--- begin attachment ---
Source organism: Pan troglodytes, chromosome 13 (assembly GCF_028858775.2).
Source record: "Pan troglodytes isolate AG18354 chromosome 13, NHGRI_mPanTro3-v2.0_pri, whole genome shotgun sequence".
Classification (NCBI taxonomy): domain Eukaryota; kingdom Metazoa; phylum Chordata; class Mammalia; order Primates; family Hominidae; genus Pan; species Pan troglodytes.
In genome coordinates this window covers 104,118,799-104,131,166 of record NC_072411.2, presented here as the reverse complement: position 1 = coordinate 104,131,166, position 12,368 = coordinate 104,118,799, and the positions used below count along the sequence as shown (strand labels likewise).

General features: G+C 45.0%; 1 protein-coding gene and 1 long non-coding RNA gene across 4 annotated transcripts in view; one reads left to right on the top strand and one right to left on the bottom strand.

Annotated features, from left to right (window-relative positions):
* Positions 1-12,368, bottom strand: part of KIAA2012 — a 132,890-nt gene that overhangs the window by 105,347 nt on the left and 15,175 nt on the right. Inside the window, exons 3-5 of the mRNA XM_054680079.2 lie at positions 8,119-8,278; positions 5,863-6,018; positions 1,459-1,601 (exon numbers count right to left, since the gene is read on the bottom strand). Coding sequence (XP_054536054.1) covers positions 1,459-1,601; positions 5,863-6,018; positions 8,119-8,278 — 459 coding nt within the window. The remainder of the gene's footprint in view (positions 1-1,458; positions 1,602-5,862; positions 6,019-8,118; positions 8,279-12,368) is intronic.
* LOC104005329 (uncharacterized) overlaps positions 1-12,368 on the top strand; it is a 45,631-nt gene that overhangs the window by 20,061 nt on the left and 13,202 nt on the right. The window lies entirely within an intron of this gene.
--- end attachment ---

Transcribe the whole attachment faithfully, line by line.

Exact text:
Source organism: Pan troglodytes, chromosome 13 (assembly GCF_028858775.2).
Source record: "Pan troglodytes isolate AG18354 chromosome 13, NHGRI_mPanTro3-v2.0_pri, whole genome shotgun sequence".
Classification (NCBI taxonomy): domain Eukaryota; kingdom Metazoa; phylum Chordata; class Mammalia; order Primates; family Hominidae; genus Pan; species Pan troglodytes.
In genome coordinates this window covers 104,118,799-104,131,166 of record NC_072411.2, presented here as the reverse complement: position 1 = coordinate 104,131,166, position 12,368 = coordinate 104,118,799, and the positions used below count along the sequence as shown (strand labels likewise).

General features: G+C 45.0%; 1 protein-coding gene and 1 long non-coding RNA gene across 4 annotated transcripts in view; one reads left to right on the top strand and one right to left on the bottom strand.

Annotated features, from left to right (window-relative positions):
* Positions 1-12,368, bottom strand: part of KIAA2012 — a 132,890-nt gene that overhangs the window by 105,347 nt on the left and 15,175 nt on the right. Inside the window, exons 3-5 of the mRNA XM_054680079.2 lie at positions 8,119-8,278; positions 5,863-6,018; positions 1,459-1,601 (exon numbers count right to left, since the gene is read on the bottom strand). Coding sequence (XP_054536054.1) covers positions 1,459-1,601; positions 5,863-6,018; positions 8,119-8,278 — 459 coding nt within the window. The remainder of the gene's footprint in view (positions 1-1,458; positions 1,602-5,862; positions 6,019-8,118; positions 8,279-12,368) is intronic.
* LOC104005329 (uncharacterized) overlaps positions 1-12,368 on the top strand; it is a 45,631-nt gene that overhangs the window by 20,061 nt on the left and 13,202 nt on the right. The window lies entirely within an intron of this gene.